What are the skills you want your kids to have when leaving your home?
Change a tire. Be financially astute. Do laundry. The list goes on.
But what about a servant attitude? Is that a goal?
Part 1 of the Should Children Have Chores? podcast got us started. Now let’s dig deeper into the subject of raising children who desire to serve in Part 2.
▼ Jump to Listen to Podcast Episode #15: How to Raise Children Who Serve ▼
Raising Functional, Capable Adults
In Part 1…after establishing the biblical basis for work, Heidi and I dove headfirst into the reasons we taught our children to participate in the labor required to run a household. Specifically, we looked at toddlers and preschoolers and how to begin laying the foundation for work even at that young age. If you haven’t had a chance to listen to that first episode or read the blogpost, please make sure you do!
In Part 2, we moved into the tween and teen years. What are the skills we want our kids to leave our home knowing? Cooking, meal-planning, finances, and car maintenance just to name a few. These skills are not just about lightening mom and dad’s load. They are about releasing from our home functional, capable adults! Bonus – think about how appreciative their future roommates and spouses will be!
Raising Joyful Servants
It is easy to get overwhelmed with the multitude of things to teach our kids. But in pealing back all of the layers is the reminder that this is our responsibility as parents.
“But it’s so much easier to do it myself!” you say.
I have had to set aside my selfishness for the good of my child. As a Christian mom, I’m constantly dying to self. In particular, helping my children do chores feels like wasting time. In reality, spending the time fulfills my purpose as a parent – to equip and train my children to love by serving God and others.
The pitfall to avoid here is that we don’t want to raise little soldiers. We are not building an army of people-pleasers or “yes” men and women. The heart issue is not strictly about obedience for the sake of pleasing man. Rather, a heart of obedience reflects a heart that loves the Lord and from the outpouring of that love, seeks to help others. Read Three Ways to Build a Work Ethic in Your Kids
This occurs when mom and dad model service. Are we serving our spouses, family, neighbors, etc with an attitude that reflects obligation or drudgery? Or are we taking care of these things with a joyful heart?
Additionally, are we modelling having eyes to see those who are in need? The guest in our home who needs a glass of water, or the elderly neighbor whose garden needs weeding.
When They Refuse to Serve
A common question we get is how to handle kiddos who just won’t get on board with chores.
One-liners are a great way to deal with negative attitudes. But when you have a defiant child, you may need to backtrack a bit and work on the heart issue of obedience first. Solid consequences will help in this situation too. But ultimately the child needs to know that you are firm on this, even if you are just beginning to teach an older child to participate in work. Be patient, unemotional and consistent. It will pay off!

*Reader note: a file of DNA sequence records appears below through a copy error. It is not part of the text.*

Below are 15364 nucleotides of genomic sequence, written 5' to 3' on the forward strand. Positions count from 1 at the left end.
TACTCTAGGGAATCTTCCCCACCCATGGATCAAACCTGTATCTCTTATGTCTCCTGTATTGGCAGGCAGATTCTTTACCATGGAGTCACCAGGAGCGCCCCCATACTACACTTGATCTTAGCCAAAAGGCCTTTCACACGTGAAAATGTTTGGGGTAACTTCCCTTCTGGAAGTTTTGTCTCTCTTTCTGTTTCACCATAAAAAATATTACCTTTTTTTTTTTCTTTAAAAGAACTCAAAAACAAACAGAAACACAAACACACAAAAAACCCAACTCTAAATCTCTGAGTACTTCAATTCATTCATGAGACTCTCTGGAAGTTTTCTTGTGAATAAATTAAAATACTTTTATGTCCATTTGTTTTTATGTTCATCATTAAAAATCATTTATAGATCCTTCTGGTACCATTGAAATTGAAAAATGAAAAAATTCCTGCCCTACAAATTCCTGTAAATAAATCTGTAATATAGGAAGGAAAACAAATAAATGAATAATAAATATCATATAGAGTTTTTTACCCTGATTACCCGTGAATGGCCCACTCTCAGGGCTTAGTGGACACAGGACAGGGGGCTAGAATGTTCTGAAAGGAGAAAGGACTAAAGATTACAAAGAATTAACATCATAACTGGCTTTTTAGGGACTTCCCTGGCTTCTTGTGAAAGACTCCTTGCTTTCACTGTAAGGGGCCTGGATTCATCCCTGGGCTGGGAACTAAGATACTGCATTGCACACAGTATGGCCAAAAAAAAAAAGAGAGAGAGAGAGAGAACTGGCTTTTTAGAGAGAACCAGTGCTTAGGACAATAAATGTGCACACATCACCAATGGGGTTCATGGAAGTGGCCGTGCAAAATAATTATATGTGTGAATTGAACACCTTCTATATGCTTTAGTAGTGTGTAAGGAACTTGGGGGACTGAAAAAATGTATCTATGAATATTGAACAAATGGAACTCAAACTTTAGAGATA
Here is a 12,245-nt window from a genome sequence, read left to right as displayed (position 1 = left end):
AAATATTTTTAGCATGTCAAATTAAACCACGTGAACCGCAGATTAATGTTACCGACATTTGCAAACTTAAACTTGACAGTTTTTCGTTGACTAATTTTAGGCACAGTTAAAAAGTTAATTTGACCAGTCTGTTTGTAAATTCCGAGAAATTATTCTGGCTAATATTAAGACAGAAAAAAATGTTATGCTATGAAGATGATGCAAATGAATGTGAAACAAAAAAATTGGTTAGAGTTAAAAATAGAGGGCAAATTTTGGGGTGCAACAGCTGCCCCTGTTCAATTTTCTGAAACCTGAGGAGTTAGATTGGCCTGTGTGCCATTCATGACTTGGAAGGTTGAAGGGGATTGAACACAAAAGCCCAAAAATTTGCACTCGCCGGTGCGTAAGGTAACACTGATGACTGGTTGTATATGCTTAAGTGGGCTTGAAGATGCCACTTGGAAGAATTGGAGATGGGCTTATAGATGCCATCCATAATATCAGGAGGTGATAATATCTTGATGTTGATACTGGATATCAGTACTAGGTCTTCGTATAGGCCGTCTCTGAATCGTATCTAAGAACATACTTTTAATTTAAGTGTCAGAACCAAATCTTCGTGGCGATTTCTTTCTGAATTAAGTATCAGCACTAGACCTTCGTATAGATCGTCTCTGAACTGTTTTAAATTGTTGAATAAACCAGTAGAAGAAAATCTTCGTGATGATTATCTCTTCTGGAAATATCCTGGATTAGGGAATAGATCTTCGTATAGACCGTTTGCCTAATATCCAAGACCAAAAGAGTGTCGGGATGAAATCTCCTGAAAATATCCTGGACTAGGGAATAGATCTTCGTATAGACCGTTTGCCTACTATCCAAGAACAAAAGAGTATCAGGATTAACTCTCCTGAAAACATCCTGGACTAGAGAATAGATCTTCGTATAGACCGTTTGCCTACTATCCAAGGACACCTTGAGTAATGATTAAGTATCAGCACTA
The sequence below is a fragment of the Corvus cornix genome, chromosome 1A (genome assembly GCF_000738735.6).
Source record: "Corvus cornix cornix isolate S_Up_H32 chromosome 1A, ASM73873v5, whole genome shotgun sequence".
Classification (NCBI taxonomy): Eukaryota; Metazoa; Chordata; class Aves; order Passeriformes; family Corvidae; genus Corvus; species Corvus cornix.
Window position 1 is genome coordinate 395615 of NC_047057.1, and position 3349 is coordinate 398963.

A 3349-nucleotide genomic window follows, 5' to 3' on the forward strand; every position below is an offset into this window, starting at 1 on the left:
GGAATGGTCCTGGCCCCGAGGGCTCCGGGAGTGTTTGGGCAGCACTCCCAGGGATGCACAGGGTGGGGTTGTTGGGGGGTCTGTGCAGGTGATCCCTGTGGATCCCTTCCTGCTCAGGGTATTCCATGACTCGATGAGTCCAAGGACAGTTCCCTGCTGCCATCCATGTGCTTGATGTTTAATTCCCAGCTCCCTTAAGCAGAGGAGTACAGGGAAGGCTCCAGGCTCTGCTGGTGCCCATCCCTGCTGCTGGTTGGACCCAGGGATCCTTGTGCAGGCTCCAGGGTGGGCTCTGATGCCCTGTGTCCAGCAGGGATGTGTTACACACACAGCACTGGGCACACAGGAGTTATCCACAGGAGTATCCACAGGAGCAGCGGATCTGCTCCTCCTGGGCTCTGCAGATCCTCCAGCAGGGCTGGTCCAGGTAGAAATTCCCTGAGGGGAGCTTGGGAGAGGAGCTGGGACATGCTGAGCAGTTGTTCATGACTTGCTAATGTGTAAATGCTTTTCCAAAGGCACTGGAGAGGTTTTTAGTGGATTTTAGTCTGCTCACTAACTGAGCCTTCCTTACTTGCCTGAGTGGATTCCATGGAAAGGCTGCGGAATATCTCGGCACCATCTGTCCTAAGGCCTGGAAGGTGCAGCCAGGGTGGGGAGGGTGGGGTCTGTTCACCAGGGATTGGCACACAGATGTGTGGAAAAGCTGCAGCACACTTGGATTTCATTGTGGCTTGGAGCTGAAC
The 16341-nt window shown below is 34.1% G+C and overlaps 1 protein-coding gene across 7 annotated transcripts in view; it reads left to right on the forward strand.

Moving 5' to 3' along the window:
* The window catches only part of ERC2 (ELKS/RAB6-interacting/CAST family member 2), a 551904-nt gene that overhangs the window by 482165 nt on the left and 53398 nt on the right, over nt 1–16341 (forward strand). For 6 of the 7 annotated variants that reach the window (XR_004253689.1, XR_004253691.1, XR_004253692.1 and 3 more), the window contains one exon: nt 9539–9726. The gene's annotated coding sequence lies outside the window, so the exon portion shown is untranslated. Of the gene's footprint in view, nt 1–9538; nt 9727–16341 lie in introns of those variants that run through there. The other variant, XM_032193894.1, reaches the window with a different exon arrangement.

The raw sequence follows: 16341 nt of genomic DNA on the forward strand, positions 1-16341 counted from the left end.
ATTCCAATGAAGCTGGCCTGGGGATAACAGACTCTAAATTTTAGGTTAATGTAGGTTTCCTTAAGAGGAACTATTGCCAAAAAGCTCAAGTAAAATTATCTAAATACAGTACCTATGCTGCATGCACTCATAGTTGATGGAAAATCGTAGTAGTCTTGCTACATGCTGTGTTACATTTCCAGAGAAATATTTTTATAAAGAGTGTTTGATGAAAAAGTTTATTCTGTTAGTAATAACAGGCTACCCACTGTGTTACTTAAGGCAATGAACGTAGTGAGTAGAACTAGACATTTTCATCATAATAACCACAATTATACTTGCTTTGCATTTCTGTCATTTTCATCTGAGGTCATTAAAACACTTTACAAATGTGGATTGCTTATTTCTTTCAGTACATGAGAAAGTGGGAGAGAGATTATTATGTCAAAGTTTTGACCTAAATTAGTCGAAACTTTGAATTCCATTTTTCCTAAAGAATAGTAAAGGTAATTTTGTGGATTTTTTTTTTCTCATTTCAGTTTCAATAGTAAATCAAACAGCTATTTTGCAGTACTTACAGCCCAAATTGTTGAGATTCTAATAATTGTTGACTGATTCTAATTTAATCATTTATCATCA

For the child with any type of disability Heidi and I are in agreement that every child needs purpose! Chores provide responsibility for our kiddos and even if we need to co-labor with that child, don’t neglect to include them in the work that everyone in the family does. Every human being is valued and worthy in God’s kingdom!
Cover Everything with Grace
Lastly, we encourage you to remember grace! God’s grace is more than sufficient as you are teaching your children to work. The Holy Spirit is good to give us wisdom and discernment as we parent our children, so ask Him for that guidance. Every kid is different, and we can be wise parents to pay attention to those differences and parent them accordingly. This doesn’t mean that we don’t have standards or expectations, but it does mean that we are sensitive to the best way to teach individual kids.
We pray that this 2-part podcast and 3-part blog post has encouraged you to give your child the gift of work. Whether the child is 16 months or 16 years, it isn’t too late to begin. Have your 1-year-old pick up his toys. Have your 16-year-old do laundry. Train your 3-year-old to clear off the table. Train your 12-year-old to make a simple meal.
Follow this model: teach the skill, model the skill, guided practice with the skill, then independent practice of the skill.
And watch your child’s confidence soar!
An added point by Heidi…There is a belief that all teens are sassy and lazy. This is not true. Please do not believe this lie. There are 3 teens and 1 preteen in our home and they are fun kiddos to be around. And they know how to work. As I type, one is watering the garden, one is working at Chick Fil A, one is cleaning up the kitchen and one is doing laundry.
Nope, not perfect. But they are discovering the joy of serving. And the only difference between them and other teens is that they were taught how to work. It has been modeled for them. They have been trained in the process. Now, they are independently modeling the skill. And your child can do the same! You are not alone on your journey of raising children who serve.